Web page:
It is feared that the lack of full day-care provision will have an impact on children’s preschool education, even though their nutritional health should not suffer too much as a result of the closure. But mothers are finding it much harder to keep children safe while they work, often having to take little ones with them to the fields – one of the reasons the Balwadis were set up by Seva Mandir. There will also be a financial challenge to Seva Mandir, with greater numbers of children needing to be fed (since those who should have moved on to school have not been able to do so, and new children have joined).

The Anganwadis (government-run day-care centres) were also shut during lockdown, but the women who run the centres have continued to distribute government rations, identify vulnerable children and families, and keep an eye on those who may need help. They have also been spreading awareness of Covid-19 in the community, and collecting and uploading to a government portal villagers’ personal data to help in the rollout of Covid vaccinations.

The performance of the various Anganwadis in Seva Mandir’s area has been variable, but in many cases Anganwadi workers have gone out of their way to help children and their mothers. They have also become vital frontline workers, identifying cases of the virus in villages, helping people to quarantine and referring those in need to hospitals.

The centres reopened in early December, but only 5 or 6 children are allowed to attend at any one time, so most children are not present. Government rations continue to be distributed from the Anganwadis, and the Anganwadi workers visit homes with information and education packs and keep a check on children’s nutrition levels.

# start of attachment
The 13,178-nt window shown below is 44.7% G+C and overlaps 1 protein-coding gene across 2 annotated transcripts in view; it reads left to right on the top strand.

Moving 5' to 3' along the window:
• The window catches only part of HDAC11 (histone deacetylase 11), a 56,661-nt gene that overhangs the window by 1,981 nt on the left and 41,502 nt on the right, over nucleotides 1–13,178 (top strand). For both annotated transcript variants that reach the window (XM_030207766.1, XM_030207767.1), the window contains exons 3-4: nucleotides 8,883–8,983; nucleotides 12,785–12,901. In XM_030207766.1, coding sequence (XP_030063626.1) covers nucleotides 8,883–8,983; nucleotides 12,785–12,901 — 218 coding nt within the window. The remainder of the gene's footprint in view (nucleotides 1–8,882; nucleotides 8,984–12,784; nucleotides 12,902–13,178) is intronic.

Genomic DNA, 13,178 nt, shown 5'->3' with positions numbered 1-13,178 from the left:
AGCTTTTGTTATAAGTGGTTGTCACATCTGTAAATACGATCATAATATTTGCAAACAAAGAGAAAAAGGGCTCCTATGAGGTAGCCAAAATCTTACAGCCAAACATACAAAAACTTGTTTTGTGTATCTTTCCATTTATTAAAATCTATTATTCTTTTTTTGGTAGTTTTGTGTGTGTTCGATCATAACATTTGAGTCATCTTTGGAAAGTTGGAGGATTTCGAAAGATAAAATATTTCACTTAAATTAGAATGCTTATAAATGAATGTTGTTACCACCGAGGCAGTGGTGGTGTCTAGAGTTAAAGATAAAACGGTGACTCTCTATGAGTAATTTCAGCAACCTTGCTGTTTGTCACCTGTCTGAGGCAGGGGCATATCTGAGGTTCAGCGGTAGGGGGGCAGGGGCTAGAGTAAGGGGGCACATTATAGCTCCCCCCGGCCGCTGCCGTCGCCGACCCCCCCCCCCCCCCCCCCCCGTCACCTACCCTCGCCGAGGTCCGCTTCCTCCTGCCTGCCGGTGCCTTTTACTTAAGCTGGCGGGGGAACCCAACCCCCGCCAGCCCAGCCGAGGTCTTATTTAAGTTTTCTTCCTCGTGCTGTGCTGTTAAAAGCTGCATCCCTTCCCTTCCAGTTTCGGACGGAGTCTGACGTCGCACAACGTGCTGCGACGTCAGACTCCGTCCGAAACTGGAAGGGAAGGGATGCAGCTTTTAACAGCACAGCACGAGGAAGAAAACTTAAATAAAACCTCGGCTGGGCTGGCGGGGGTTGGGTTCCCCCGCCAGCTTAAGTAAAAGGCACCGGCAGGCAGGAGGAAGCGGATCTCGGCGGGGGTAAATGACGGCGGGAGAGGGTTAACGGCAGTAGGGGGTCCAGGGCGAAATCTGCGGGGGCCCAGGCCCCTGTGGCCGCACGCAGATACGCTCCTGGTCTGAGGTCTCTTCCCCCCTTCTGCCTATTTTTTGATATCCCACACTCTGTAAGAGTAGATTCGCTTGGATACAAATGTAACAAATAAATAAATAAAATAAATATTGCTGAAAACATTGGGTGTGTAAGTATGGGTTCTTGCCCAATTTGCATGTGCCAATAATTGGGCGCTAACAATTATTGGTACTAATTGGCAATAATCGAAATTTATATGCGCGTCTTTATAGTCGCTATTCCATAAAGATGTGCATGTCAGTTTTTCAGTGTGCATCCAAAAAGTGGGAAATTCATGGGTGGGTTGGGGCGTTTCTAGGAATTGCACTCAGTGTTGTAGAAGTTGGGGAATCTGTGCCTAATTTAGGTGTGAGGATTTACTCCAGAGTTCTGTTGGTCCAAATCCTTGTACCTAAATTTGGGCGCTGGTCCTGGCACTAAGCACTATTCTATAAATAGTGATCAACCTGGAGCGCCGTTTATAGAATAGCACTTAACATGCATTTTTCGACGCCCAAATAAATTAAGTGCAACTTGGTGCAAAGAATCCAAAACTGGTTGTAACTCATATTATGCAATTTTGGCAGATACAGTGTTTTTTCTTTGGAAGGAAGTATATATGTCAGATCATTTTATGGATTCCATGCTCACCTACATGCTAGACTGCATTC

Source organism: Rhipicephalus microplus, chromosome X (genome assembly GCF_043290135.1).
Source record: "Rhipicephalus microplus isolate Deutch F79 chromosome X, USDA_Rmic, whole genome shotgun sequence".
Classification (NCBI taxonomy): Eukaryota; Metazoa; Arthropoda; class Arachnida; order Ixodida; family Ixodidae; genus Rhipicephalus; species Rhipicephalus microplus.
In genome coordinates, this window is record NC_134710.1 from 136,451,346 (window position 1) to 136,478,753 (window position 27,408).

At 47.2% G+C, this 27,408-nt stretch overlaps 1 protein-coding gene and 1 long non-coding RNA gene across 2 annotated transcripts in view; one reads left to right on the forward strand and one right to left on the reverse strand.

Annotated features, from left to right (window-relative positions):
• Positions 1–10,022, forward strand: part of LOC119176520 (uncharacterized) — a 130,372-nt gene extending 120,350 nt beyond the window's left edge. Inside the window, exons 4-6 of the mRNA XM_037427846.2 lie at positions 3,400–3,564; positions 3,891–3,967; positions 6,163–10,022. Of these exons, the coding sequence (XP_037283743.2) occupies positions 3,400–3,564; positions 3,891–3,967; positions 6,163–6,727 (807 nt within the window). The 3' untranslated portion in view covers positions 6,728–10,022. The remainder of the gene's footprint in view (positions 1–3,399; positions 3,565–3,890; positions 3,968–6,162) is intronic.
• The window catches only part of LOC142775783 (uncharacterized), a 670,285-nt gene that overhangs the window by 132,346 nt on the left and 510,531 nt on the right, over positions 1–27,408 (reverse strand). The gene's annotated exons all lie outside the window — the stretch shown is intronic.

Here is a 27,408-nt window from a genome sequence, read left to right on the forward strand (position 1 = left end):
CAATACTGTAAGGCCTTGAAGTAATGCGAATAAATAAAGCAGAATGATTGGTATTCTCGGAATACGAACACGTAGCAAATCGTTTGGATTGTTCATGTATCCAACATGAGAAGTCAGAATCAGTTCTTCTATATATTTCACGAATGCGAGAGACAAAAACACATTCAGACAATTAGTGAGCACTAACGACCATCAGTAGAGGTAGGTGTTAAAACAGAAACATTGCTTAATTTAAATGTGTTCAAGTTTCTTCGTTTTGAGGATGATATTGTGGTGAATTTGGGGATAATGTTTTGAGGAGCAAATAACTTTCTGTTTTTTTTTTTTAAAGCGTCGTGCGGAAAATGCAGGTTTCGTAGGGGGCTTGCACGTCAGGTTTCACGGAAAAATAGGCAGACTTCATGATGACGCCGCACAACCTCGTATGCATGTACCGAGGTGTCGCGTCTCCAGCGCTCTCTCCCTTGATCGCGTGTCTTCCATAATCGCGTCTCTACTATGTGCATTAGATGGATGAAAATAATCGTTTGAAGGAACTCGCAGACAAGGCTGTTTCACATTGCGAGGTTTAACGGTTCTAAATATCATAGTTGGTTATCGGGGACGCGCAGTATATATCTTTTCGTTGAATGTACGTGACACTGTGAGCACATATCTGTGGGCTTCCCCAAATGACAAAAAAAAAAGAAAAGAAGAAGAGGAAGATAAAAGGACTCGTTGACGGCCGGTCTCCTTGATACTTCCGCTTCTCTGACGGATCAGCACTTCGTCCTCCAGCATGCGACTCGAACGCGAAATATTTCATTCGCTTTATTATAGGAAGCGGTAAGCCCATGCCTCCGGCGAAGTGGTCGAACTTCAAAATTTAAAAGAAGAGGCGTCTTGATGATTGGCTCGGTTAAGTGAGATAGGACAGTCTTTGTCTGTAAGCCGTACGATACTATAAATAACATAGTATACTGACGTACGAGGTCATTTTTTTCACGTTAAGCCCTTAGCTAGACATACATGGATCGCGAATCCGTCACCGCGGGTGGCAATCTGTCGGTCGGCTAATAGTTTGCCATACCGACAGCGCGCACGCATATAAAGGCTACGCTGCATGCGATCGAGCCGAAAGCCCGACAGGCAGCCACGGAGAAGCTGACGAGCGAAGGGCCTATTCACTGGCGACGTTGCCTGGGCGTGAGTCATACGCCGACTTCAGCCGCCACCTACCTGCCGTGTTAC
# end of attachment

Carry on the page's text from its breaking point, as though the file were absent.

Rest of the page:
Seva Mandir’s training of the Anganwadi workers has resumed at local level, with staff being taught how to engage children at home.

The community malnutrition camps run by Seva Mandir have continued to operate in all 1,355 Anganwadis that the NGO covers and so staff have been able to continue treating malnourished children. Seva Mandir staff are observing that the number of malnourished children has increased during this difficult period, making these regular camps in the villages all the more vital in an area where child malnutrition was already all too common, and often very serious.


Having visited several of Seva Mandir’s village schools, the Residential Learning Camp, the scholarship children and the teachers/facilitators who seek to strengthen the government schools in the area, as well as many Balwadis and Anganwadis, it comes as no surprise at all to learn of the dedicated efforts made by all the Seva Mandir-trained field workers and the head-office teams to ensure that children miss out as little as possible. If ever proof were needed, this testing period has shown how right Seva Mandir is to select and train field workers from the villages, people who know their neighbours, understand their lives, and can speak to them as neighbours about the importance to their children of education and nutrition. They are trusted to offer help and advice and respected by the communities in which they live and work.

As so many of the villages or hamlets in which the schools and day-care centres operate are spread over a large area of difficult, hilly terrain (cracked and baked dry for most of the year, often crossed by rivers which become impassable during monsoons), it is no easy task for the teachers and the women who run Balwadis and Anganwadis to reach all the children under their care.

But if it is not surprising, it is nevertheless heart-warming to learn that the pandemic has actually helped field workers such as teachers connect better with some of the parents whose children they teach. Perhaps there will be some positive outcomes of this period which has been so difficult for the people of southern Rajasthan, as it has for all of us.

If you would like to help enable Seva Mandir to continue its life-changing work in education and early childcare and development, you can donate here by standing order or in a one-off gift.  All donations through the Friends of Seva Mandir are given in full to Seva Mandir.


Read in more detail about Seva Mandir’s work in education and early childcare and development. 

Read how the Covid-19 crisis affected the people in Seva Mandir’s work area, and some of the individuals who have been working to help their communities.


Felicia Pheasant, with thanks to Anu Mishra, Yashashwi Dwivedi and Victoria Haorokcham for their invaluable help